August 21, 2011
by Dan Seltzer, presented at August 19 Shabbat Service
With a sense of relief that comes with confessing, but also in the Socratic spirit of “the only thing I know is that I don’t know anything,” tonight I am going to talk about whether I believe God exists. If this topic makes you feel uncomfortable, I assure you there’s at least one other person in the room that feels the same way. Me. But first, I want to set the stage by describing a profound moment in my life. The summer after graduating college, some friends and I took a week-long canoe trip through the Allagash River Wilderness. Read the rest of this entry »
August 15, 2011
by Thomas Perloff, presented at August 12 Shabbat Service
Before sharing a profound moment, I would like to provide some background.
First, I am a numbers guy. In high school, I won the math prize. In college, I majored in economics. In graduate school I pursued economics and was steeped in econometrics, graphs and statistics. For thirty-some years I worked in the low margin foodservice distribution business, where, if you didn’t pay close attention to the numbers, your business was not sustainable. Read the rest of this entry »
August 9, 2011
Presented by Michael Mufson at August 5 Shabbat Service
When I first remember the concept of God being introduced during my first year of Hebrew School, I can still remember vividly the scene in the class room. The teacher was telling us that God is all around us. You can’t see him/her, smell him/her but you can see his deeds- and also you cannot spell his name, please use a hyphen in place of the o. Already being the mediocre intellect at age 5, I looked around the room and kept trying to locate where this omnipotent, omnipresent god was hiding and how could I come to grips with something I cannot see? Read the rest of this entry »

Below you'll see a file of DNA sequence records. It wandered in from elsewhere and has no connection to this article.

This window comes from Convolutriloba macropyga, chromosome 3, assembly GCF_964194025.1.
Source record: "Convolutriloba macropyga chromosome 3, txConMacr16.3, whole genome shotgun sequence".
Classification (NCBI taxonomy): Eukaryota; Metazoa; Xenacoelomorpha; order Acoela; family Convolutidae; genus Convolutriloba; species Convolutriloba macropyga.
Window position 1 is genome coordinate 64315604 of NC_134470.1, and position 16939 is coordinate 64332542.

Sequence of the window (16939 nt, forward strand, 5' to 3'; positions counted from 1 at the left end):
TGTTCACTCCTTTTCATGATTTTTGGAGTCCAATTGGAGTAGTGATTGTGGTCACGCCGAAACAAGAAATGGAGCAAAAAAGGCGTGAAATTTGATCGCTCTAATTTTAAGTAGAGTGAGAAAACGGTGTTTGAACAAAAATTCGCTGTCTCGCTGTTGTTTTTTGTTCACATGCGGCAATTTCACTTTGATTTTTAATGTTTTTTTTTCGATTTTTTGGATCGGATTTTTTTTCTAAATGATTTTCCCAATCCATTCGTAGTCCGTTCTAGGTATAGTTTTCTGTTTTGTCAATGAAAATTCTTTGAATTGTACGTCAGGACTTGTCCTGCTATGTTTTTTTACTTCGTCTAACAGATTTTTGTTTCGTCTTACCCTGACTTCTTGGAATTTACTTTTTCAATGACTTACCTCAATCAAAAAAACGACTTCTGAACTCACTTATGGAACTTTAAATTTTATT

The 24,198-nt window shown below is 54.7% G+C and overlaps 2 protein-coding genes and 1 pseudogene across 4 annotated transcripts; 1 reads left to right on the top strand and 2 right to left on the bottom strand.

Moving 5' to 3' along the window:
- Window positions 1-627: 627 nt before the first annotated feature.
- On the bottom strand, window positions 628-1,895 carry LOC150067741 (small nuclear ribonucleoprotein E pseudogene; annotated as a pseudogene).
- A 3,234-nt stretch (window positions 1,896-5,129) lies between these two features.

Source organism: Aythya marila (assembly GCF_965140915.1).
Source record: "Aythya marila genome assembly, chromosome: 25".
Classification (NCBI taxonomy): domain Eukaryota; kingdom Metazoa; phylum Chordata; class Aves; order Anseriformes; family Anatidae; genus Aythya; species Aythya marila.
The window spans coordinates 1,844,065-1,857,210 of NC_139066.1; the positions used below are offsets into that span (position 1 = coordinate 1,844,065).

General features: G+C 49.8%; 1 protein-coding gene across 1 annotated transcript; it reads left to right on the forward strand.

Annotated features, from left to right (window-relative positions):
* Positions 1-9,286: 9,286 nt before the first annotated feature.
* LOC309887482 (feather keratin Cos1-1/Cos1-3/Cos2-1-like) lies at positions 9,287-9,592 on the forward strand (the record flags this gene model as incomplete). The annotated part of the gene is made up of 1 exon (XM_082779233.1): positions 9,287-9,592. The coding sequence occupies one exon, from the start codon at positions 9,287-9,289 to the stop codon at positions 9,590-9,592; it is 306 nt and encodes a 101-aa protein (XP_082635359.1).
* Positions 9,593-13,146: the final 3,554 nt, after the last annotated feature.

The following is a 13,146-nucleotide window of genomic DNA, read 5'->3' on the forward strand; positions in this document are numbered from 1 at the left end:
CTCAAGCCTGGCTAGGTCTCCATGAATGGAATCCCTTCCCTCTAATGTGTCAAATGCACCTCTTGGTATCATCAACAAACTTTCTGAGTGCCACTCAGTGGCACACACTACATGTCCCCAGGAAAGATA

August 3, 2011
by Ellen Kraftsow-Kogan, presented at July 8 Shabbat service
I could not think of a moment of God in my life, BUT, I could think of a profound moment, then realized that of course, it definitely is a moment about God’s presence in my life. My example occurred when I became a grandmother, but, please, stay “tuned in” even if this is not a pertinent example for you. It is only an example of how love can be a profound moment for each and every one of us, in diverse ways. Read the rest of this entry »
August 1, 2011
Join Summer Rabbinic Intern Josh Franklin at Lunch and Learn this week, to discuss: What Does It Mean to Be a Zionist?
Review and continue last week’s discussion: Zionism, the move toward a physical return of the Jewish people to a homeland, has resonated in the Jewish mind for thousands of years. In this past week’s Lunch and Learn on the origins of Zionism and early Zionist thinkers, we discussed the the common factors that united the ideologues who set the stage for the Zionist movement. We discussed four very different Zionist thinkers: Read the rest of this entry »